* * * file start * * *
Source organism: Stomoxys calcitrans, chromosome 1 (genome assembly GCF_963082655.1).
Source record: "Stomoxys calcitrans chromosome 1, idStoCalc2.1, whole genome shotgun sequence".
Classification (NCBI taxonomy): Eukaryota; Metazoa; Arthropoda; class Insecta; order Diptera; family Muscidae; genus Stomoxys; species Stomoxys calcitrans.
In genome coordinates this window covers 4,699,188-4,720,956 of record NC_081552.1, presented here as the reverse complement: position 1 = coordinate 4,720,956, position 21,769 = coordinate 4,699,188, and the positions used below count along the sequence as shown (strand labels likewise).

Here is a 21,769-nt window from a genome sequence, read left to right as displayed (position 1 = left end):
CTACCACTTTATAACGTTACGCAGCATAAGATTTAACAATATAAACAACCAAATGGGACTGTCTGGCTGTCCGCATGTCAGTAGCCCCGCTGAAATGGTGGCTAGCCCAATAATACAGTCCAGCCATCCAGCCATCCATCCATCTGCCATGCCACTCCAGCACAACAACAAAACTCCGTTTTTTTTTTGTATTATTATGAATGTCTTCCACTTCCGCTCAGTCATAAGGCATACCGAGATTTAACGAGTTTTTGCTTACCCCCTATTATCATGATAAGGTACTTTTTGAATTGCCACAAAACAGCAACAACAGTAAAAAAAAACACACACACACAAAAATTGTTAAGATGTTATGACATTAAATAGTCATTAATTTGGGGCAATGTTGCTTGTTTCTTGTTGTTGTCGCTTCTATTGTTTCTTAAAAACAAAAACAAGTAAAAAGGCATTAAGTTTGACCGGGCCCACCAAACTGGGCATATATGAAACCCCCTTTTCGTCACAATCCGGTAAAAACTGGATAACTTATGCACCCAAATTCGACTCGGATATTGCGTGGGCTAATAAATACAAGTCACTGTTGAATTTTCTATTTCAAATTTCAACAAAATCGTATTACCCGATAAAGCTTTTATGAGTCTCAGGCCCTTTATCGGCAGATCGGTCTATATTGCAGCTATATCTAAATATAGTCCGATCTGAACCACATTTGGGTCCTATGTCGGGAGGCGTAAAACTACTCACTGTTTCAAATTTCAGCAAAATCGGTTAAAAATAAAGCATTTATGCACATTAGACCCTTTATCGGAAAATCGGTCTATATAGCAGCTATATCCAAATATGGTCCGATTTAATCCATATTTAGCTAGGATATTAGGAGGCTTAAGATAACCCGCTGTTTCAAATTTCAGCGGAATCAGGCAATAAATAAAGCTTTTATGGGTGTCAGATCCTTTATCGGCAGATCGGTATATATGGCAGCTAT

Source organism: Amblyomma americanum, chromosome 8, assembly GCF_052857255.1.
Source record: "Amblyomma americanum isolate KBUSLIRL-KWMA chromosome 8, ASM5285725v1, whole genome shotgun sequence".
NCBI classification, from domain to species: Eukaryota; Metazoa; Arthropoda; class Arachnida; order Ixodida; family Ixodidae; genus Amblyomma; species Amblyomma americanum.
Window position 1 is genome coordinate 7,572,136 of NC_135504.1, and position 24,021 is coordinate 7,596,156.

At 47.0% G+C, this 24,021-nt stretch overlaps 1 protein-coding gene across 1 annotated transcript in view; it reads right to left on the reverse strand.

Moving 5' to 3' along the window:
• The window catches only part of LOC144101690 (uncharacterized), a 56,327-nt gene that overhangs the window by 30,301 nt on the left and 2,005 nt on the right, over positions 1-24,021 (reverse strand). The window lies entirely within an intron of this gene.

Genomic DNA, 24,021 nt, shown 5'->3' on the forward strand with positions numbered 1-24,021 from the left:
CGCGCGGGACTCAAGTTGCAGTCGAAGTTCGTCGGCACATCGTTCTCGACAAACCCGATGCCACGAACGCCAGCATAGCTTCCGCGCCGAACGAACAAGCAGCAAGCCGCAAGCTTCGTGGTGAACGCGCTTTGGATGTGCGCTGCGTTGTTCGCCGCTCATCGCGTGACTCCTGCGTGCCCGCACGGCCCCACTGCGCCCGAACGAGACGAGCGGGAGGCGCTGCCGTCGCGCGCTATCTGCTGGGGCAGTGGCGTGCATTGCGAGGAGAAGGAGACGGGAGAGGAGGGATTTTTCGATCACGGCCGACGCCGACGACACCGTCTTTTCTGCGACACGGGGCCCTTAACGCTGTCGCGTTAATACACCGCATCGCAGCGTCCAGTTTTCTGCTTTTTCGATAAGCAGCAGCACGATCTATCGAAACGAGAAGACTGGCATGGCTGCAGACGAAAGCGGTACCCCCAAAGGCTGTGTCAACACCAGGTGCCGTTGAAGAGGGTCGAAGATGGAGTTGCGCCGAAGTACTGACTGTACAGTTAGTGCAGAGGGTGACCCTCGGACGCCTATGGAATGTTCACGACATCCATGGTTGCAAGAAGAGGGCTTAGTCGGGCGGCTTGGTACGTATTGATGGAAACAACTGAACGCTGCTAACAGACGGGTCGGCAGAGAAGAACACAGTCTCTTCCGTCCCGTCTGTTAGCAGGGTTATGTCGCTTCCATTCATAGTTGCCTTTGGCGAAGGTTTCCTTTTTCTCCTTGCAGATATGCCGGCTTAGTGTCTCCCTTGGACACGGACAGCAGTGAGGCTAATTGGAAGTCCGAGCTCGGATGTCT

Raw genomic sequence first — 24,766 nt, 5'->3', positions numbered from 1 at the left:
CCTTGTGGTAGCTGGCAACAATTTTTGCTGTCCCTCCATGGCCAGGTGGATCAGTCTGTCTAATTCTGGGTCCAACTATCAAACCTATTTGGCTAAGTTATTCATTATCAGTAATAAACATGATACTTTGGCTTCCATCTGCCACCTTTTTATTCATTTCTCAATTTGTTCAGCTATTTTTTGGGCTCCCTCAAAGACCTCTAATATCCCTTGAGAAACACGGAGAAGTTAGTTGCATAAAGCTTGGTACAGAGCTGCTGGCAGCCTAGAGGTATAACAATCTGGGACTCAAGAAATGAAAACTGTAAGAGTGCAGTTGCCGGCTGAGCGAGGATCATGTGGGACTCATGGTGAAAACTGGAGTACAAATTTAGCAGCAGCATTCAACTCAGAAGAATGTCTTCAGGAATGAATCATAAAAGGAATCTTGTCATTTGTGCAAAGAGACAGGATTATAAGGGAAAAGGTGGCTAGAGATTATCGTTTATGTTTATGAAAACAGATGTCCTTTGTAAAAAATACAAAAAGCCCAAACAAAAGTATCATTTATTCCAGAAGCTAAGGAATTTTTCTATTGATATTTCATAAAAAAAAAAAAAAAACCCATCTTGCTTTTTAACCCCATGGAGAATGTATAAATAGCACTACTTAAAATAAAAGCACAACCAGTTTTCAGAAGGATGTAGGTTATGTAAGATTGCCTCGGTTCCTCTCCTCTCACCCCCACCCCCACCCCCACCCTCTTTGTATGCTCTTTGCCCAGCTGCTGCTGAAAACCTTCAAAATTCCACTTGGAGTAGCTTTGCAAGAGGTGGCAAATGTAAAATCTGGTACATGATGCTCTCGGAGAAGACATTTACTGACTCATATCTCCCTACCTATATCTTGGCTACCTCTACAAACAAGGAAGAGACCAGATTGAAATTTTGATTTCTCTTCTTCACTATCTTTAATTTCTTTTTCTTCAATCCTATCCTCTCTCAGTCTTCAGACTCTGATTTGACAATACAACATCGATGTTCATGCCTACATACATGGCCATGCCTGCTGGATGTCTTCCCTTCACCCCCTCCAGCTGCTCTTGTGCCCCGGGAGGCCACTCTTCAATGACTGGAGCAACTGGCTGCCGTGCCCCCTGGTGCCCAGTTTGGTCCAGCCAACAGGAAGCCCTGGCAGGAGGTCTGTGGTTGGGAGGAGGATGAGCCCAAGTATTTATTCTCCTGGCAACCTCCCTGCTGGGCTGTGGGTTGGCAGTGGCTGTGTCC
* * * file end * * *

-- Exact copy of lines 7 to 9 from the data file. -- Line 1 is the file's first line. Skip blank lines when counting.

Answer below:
Source organism: Amblyomma americanum, chromosome 8, assembly GCF_052857255.1.
Source record: "Amblyomma americanum isolate KBUSLIRL-KWMA chromosome 8, ASM5285725v1, whole genome shotgun sequence".
NCBI classification, from domain to species: Eukaryota; Metazoa; Arthropoda; class Arachnida; order Ixodida; family Ixodidae; genus Amblyomma; species Amblyomma americanum.